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Original Essays | September 30, 2014

Brian Doyle: IMG The Rude Burl of Our Masks



One day when I was 12 years old and setting off on my newspaper route after school my mom said will you stop at the doctor's and pick up something... Continue »
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Red Sky in Morning

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Red Sky in Morning Cover

 

Synopses & Reviews

Publisher Comments:

A tense, thrilling debut novel that spans two continents, from "a writer to watch out for" (Colum McCann).

It's 1832 and Coll Coyle has killed the wrong man. The dead man's father is an expert tracker and ruthless killer with a single-minded focus on vengeance. The hunt leads from the windswept bogs of County Donegal, across the Atlantic to the choleric work camps of the Pennsylvania railroad, where both men will find their fates in the hardship and rough country of the fledgling United States.

Language and landscape combine powerfully in this tense exploration of life and death, parts of which are based on historical events. With lyrical prose balancing the stark realities of the hunter and the hunted, Red Sky in Morning is a visceral and meditative novel that marks the debut of a stunning new talent.

Review:

"The plot line of this rewarding debut has the feel of a classic American western: in 1832, Coll Coyle kills a powerful local landowner, then flees in fear of frontier justice at the hands of the landlord's sadistic henchman, John Faller. But Lynch, an Irish writer living in Dublin, has set his story not west of the Mississippi, but in the west of Ireland (a rural area in County Donegal). Coyle leaves his wife and daughter behind and eventually strikes out for America, Faller hot on his heels. Coyle's sick with fever (pneumonia, or possibly consumption) and endures a frightening, brutal transatlantic passage, but eventually lands in Philadelphia, where he joins other immigrants as laborers on 'a new kind of engineering. A locomotive line.' This grim story gets grimmer: his co-workers are dying of cholera, and Faller tracks Coyle down in America as this very literary book moves toward its violent climax. Lynch's prose is sharply observed, and his themes are elemental and powerful: the violence of existence, the illusion of choice in a fatalistic universe. People, says Faller, 'are animals, brutes, blind and stupid.' (Sept. 5)" Publishers Weekly Copyright PWxyz, LLC. All rights reserved.

About the Author

Paul Lynch was born in 1977 and is a novelist and critic. He was the chief film critic of Ireland's Sunday Tribune from 2007 to 2011. He writes regularly for the London Sunday Times on film and has also written for the Irish Times, the Sunday Business Post, the Irish Daily Mail, and Film Ireland. He appears regularly on Irish radio and is a member of the Dublin Film Critics Circle. In 2011, the Irish Times called him one of Ireland's "finest film writers." He lives in Dublin.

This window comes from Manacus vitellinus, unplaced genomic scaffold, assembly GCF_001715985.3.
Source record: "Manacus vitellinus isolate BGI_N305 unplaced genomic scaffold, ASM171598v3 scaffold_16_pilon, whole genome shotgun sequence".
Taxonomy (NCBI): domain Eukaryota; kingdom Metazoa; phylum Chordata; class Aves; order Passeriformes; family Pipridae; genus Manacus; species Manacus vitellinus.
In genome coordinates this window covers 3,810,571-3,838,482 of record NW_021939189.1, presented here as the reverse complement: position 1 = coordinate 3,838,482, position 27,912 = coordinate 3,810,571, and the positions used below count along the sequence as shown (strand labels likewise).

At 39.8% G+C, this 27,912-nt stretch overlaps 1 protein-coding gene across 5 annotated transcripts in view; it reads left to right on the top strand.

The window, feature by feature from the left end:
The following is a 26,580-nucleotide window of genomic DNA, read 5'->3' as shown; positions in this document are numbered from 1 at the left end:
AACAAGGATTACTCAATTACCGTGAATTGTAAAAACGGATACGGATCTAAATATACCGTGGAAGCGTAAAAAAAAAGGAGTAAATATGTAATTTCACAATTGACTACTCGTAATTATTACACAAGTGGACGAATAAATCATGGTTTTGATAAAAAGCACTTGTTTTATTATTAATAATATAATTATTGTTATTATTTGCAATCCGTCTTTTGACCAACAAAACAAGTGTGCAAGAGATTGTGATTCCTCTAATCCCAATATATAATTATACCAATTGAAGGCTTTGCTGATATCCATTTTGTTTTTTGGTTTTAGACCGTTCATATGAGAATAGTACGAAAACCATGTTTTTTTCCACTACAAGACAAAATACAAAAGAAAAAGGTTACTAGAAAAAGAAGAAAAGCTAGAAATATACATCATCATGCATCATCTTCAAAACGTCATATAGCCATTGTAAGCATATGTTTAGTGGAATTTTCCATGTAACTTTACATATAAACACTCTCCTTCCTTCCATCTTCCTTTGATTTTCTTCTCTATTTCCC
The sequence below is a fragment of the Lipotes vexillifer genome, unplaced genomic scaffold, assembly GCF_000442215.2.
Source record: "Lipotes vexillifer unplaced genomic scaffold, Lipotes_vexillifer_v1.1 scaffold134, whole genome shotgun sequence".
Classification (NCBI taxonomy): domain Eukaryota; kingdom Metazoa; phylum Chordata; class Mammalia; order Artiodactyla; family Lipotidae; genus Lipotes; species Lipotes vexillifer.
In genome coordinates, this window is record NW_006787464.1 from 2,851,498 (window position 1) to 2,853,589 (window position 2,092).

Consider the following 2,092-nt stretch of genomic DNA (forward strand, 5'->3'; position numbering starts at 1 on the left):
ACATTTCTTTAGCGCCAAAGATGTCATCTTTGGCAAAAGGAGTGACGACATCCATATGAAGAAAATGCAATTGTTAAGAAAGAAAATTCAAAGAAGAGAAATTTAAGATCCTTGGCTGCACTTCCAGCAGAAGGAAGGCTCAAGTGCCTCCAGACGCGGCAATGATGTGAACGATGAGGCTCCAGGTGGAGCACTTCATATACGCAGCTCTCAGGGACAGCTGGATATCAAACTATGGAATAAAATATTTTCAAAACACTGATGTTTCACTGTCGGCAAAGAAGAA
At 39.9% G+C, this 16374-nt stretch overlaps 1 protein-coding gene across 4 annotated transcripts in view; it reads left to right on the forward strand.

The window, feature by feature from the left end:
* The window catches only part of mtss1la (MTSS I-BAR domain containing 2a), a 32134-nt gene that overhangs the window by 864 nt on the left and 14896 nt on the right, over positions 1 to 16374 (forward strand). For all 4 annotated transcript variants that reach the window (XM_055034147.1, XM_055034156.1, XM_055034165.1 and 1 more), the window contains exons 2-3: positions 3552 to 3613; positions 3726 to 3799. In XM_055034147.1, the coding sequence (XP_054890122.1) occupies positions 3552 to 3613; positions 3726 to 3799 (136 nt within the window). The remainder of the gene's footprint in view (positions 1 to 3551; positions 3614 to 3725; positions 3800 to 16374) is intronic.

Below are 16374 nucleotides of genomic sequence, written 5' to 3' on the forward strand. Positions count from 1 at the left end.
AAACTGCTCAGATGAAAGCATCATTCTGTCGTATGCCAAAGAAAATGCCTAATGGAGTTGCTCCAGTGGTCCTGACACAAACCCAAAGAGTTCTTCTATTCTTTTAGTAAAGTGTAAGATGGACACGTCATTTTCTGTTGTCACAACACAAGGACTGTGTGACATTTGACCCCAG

Product Details

ISBN:
9780316230254
Author:
Lynch, Paul
Publisher:
Little Brown and Company
Subject:
Literature-A to Z
Publication Date:
20131131
Binding:
HARDCOVER
Language:
English

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Red Sky in Morning New Hardcover
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Product details pages Little Brown and Company - English 9780316230254 Reviews:
"Publishers Weekly Review" by , "The plot line of this rewarding debut has the feel of a classic American western: in 1832, Coll Coyle kills a powerful local landowner, then flees in fear of frontier justice at the hands of the landlord's sadistic henchman, John Faller. But Lynch, an Irish writer living in Dublin, has set his story not west of the Mississippi, but in the west of Ireland (a rural area in County Donegal). Coyle leaves his wife and daughter behind and eventually strikes out for America, Faller hot on his heels. Coyle's sick with fever (pneumonia, or possibly consumption) and endures a frightening, brutal transatlantic passage, but eventually lands in Philadelphia, where he joins other immigrants as laborers on 'a new kind of engineering. A locomotive line.' This grim story gets grimmer: his co-workers are dying of cholera, and Faller tracks Coyle down in America as this very literary book moves toward its violent climax. Lynch's prose is sharply observed, and his themes are elemental and powerful: the violence of existence, the illusion of choice in a fatalistic universe. People, says Faller, 'are animals, brutes, blind and stupid.' (Sept. 5)" Publishers Weekly Copyright PWxyz, LLC. All rights reserved.
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